It took about three years before I felt comfortable enough in the job to stop saying, “What would Guido Calabresi do? Or would Harold Koh do, or Tony Kronman,” who are my great predecessors, and appeal to my own instincts. You have to be around the block three or four times and see how things work out before you can trust your own instincts. This job is like nothing else I’ve ever done.


The last time we spoke was in February, after you and outgoing Harvard Law School Dean Martha Minow penned an op-ed in the Boston Globe raising concerns about Donald Trump’s apparent disregard for the rule of law and judicial independence. Does being dean of Yale Law School come with obligations that go beyond running the law school? Must you play a public role?

It’s a very careful role for me. On the one hand, I didn’t want to get involved in disputes where I had no place. Our alumni have many different opinions. I speak for a school, and the school embraces people with completely different opinions. I don’t want to get involved in needless controversies. I chose to get involved where I could speak for the school. The school has an interest in the rule of law, the legitimacy of police, in defending legal education. I tried to limit my public voice to where I could speak not for me, Robert Post, but for the school.


Has Yale Law School been insulated from the co-called legal education crisis? Has it been impacted in any way?

The crisis in legal education typically refers to the fact that the number of applicants to law school is way down, and law schools have lost population. Fortunately, we are insulated from that. We are still the most selective school in the country. Our yield rate is unbelievably high. Of course, the role of lawyers, and what students want to do and the role of law in society, is one that continues to be controversial. We’re not insulated from that.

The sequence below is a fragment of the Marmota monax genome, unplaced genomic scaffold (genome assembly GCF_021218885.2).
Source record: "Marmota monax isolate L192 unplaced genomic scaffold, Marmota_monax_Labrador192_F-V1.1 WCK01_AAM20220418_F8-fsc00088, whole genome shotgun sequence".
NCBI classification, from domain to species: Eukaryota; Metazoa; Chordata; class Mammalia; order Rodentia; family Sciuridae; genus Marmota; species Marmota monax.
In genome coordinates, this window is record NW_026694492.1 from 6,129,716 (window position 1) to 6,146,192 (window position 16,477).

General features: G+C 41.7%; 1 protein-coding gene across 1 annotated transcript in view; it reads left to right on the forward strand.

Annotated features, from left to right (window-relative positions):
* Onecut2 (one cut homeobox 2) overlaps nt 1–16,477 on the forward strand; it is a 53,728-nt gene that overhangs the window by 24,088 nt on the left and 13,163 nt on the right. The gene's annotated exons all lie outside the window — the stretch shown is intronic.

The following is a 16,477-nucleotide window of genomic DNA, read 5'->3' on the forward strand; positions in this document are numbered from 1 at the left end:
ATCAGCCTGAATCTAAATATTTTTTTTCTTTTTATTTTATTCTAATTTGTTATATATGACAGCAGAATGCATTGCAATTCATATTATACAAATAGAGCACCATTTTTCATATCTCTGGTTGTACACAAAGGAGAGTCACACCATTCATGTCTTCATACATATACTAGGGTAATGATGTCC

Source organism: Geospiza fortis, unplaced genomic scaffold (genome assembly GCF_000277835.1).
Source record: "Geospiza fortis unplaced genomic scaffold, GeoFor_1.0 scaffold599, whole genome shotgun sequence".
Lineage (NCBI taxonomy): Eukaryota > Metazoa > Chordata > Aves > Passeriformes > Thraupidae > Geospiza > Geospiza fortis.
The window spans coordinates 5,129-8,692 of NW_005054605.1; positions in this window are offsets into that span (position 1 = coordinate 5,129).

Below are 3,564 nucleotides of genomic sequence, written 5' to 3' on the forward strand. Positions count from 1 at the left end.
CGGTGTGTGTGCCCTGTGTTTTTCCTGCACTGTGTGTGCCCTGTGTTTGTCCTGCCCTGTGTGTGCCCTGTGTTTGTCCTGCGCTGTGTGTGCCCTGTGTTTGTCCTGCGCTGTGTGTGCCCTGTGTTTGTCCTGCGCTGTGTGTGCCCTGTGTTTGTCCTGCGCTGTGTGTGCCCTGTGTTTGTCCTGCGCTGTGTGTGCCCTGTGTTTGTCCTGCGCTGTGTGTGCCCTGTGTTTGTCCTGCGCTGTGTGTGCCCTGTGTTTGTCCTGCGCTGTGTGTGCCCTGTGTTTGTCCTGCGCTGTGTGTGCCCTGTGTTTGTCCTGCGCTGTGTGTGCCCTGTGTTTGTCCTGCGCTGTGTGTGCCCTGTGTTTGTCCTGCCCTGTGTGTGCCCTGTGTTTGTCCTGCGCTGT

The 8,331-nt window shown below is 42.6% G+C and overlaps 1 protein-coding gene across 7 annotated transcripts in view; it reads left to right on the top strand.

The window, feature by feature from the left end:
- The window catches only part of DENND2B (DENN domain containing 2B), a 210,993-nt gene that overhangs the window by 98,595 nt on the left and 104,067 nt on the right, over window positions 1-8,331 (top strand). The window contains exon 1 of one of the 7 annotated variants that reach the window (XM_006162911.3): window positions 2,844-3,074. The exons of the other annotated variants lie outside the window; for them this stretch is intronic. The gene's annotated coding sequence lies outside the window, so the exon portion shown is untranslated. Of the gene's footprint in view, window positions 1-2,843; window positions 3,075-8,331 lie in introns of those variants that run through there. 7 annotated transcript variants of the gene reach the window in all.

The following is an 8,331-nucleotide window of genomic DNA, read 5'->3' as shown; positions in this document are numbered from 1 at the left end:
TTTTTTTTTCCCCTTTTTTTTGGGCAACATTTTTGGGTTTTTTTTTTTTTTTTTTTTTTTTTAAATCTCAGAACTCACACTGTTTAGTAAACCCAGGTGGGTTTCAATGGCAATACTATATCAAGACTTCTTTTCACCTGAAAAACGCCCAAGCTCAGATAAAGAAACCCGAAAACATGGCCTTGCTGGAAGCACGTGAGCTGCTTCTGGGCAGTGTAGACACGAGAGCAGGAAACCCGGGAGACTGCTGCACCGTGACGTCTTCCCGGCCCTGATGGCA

There’s a new crop of law deans coming in this summer. What’s your best piece of advice for them?

The best advice I got as dean was from my colleague John Langbein who took me aside when I became dean and said, “A very good dean can marginally improve a school, but a bad dean can hurt it a lot very quickly, so be cautious.” That was advice I took to heart.

It’s important to maintain the spirit and synergy of which law schools are made. Pay attention to that spirit, and keeping it fresh and vigorous.


Tell me about your plans for the future.

I’m on sabbatical next year, so I’ll be in New York. I’m completing Vol. 10 of the “Oliver Wendell Holmes Devise History of the Supreme Court of the United States,” which will cover the period of 1921 to 1930, when Howard Taft was chief justice. I’ll be coming back to Yale as a professor.


What kind of a dean will your successor, Heather Gerken, be? 

She is going to be an outstanding dean. She is going to be visionary and energetic and extremely capable in her administrative capacities. She is an outstanding communicator and a great teacher. She’s going to bring those skills to bear in the deanship. She’s very much in touch with the students, so she’s going to be a very student-friendly dean. She’s highly respected by the faculty. I expect great things coming out of her.


What will you miss most about the job?

The office. I have the most beautiful office in Yale University. It’s wood-paneled with wonderful carvings and great lead-paned windows. This little corner of Yale Law School is such a rich place to work, in terms of the environment and the beauty of it.